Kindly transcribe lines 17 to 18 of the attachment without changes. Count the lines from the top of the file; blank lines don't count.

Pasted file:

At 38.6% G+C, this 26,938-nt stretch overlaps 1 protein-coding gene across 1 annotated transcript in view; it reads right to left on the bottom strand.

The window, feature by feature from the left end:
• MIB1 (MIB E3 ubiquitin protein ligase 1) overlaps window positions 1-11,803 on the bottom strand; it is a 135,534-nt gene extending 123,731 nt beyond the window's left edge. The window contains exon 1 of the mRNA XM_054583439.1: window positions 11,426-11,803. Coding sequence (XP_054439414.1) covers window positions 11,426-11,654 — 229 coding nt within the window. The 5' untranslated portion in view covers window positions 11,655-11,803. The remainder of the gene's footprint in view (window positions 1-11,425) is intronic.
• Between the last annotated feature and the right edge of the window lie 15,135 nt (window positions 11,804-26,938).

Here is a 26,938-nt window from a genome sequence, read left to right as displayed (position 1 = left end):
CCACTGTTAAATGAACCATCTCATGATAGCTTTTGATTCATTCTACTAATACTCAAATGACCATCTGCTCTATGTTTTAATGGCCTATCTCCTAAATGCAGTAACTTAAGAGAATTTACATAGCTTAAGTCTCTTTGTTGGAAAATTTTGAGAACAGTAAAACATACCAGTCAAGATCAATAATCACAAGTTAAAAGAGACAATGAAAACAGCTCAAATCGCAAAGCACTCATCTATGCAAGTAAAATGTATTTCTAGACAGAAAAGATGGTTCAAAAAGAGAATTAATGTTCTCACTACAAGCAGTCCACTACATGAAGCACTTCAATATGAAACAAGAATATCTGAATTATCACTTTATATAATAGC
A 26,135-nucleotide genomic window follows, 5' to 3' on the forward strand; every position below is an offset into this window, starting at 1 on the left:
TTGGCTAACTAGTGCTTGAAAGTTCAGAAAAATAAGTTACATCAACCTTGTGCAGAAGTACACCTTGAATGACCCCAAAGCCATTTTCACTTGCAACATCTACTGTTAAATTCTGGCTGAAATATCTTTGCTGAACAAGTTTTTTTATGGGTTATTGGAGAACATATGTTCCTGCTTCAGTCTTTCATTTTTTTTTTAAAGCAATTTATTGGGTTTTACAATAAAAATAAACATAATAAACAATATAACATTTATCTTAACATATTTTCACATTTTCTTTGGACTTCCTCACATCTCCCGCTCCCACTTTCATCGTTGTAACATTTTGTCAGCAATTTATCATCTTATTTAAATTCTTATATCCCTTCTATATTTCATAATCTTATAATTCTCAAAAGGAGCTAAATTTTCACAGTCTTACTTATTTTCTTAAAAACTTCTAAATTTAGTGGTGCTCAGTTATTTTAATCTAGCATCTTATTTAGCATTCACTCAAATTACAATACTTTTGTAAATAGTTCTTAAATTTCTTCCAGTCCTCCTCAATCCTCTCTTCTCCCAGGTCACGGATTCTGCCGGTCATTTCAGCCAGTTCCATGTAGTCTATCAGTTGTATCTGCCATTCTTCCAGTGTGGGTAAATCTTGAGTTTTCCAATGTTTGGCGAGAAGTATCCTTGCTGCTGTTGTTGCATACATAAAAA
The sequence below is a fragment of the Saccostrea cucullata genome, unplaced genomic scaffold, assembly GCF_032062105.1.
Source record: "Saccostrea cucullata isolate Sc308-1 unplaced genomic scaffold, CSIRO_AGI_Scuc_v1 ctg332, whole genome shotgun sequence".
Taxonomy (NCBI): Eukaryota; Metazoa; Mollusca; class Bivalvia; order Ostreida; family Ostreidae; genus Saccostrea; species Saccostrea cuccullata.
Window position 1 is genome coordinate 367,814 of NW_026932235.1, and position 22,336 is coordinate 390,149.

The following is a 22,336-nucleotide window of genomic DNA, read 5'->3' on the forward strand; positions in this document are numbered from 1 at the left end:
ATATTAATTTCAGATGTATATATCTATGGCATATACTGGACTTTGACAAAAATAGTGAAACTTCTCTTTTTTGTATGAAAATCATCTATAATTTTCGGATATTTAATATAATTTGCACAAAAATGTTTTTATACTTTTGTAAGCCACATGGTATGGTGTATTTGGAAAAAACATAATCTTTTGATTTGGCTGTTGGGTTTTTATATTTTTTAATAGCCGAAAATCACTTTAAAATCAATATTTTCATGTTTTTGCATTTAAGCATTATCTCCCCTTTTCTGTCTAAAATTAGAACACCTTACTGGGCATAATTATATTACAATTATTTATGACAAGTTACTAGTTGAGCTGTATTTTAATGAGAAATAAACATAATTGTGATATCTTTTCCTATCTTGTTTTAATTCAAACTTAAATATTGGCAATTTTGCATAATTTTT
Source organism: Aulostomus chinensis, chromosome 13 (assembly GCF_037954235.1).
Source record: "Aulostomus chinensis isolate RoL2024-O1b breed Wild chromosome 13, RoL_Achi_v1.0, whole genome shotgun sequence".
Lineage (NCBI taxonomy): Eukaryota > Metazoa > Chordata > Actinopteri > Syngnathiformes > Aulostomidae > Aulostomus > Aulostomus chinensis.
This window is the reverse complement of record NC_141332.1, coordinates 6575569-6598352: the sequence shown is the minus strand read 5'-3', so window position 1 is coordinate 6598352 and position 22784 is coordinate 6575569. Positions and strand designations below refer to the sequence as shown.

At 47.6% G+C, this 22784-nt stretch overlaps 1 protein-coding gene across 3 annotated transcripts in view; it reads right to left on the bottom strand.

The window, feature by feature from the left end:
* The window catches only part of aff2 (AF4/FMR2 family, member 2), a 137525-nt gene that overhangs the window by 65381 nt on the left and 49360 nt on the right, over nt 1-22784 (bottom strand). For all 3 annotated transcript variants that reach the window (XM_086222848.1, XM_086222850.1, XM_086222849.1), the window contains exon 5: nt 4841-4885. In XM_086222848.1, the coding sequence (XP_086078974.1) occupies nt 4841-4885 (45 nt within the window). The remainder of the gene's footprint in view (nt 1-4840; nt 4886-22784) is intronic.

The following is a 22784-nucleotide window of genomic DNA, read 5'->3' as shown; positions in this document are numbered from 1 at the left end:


Lineage (NCBI taxonomy): Eukaryota > Metazoa > Chordata > Actinopteri > Syngnathiformes > Aulostomidae > Aulostomus > Aulostomus chinensis.
This window is the reverse complement of record NC_141332.1, coordinates 6575569-6598352: the sequence shown is the minus strand read 5'-3', so window position 1 is coordinate 6598352 and position 22784 is coordinate 6575569. Positions and strand designations below refer to the sequence as shown.